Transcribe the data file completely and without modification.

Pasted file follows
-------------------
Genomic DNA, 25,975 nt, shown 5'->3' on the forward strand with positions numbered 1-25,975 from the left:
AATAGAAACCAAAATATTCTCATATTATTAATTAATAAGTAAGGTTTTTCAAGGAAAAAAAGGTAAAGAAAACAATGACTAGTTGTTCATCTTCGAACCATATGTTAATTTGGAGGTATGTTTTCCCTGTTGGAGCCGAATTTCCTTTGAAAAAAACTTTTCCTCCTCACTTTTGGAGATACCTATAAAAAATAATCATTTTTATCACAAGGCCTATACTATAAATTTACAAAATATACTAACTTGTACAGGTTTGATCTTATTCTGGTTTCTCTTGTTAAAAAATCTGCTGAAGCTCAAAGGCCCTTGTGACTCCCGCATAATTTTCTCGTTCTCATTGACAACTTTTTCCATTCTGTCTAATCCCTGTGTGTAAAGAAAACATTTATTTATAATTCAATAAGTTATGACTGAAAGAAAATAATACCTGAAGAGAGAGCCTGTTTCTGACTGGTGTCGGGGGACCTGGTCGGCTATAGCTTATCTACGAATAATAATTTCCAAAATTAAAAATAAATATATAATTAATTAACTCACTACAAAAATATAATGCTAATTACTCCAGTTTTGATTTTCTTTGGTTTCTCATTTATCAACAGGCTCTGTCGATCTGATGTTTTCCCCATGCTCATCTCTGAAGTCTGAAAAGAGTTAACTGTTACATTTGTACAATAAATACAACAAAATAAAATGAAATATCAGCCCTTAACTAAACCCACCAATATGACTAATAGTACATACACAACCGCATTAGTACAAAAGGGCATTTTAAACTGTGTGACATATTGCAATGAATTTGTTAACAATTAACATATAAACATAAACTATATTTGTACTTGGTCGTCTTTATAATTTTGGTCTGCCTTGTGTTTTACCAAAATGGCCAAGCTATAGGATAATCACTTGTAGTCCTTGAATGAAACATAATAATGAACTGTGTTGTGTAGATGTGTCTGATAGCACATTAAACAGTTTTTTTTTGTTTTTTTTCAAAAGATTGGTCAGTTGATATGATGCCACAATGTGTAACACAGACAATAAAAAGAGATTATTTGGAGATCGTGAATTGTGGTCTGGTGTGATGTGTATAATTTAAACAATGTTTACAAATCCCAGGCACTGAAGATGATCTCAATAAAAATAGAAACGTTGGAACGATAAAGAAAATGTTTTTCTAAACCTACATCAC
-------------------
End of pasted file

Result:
Genomic DNA, 25,975 nt, shown 5'->3' on the forward strand with positions numbered 1-25,975 from the left:
AATAGAAACCAAAATATTCTCATATTATTAATTAATAAGTAAGGTTTTTCAAGGAAAAAAAGGTAAAGAAAACAATGACTAGTTGTTCATCTTCGAACCATATGTTAATTTGGAGGTATGTTTTCCCTGTTGGAGCCGAATTTCCTTTGAAAAAAACTTTTCCTCCTCACTTTTGGAGATACCTATAAAAAATAATCATTTTTATCACAAGGCCTATACTATAAATTTACAAAATATACTAACTTGTACAGGTTTGATCTTATTCTGGTTTCTCTTGTTAAAAAATCTGCTGAAGCTCAAAGGCCCTTGTGACTCCCGCATAATTTTCTCGTTCTCATTGACAACTTTTTCCATTCTGTCTAATCCCTGTGTGTAAAGAAAACATTTATTTATAATTCAATAAGTTATGACTGAAAGAAAATAATACCTGAAGAGAGAGCCTGTTTCTGACTGGTGTCGGGGGACCTGGTCGGCTATAGCTTATCTACGAATAATAATTTCCAAAATTAAAAATAAATATATAATTAATTAACTCACTACAAAAATATAATGCTAATTACTCCAGTTTTGATTTTCTTTGGTTTCTCATTTATCAACAGGCTCTGTCGATCTGATGTTTTCCCCATGCTCATCTCTGAAGTCTGAAAAGAGTTAACTGTTACATTTGTACAATAAATACAACAAAATAAAATGAAATATCAGCCCTTAACTAAACCCACCAATATGACTAATAGTACATACACAACCGCATTAGTACAAAAGGGCATTTTAAACTGTGTGACATATTGCAATGAATTTGTTAACAATTAACATATAAACATAAACTATATTTGTACTTGGTCGTCTTTATAATTTTGGTCTGCCTTGTGTTTTACCAAAATGGCCAAGCTATAGGATAATCACTTGTAGTCCTTGAATGAAACATAATAATGAACTGTGTTGTGTAGATGTGTCTGATAGCACATTAAACAGTTTTTTTTTGTTTTTTTTCAAAAGATTGGTCAGTTGATATGATGCCACAATGTGTAACACAGACAATAAAAAGAGATTATTTGGAGATCGTGAATTGTGGTCTGGTGTGATGTGTATAATTTAAACAATGTTTACAAATCCCAGGCACTGAAGATGATCTCAATAAAAATAGAAACGTTGGAACGATAAAGAAAATGTTTTTCTAAACCTACATCAC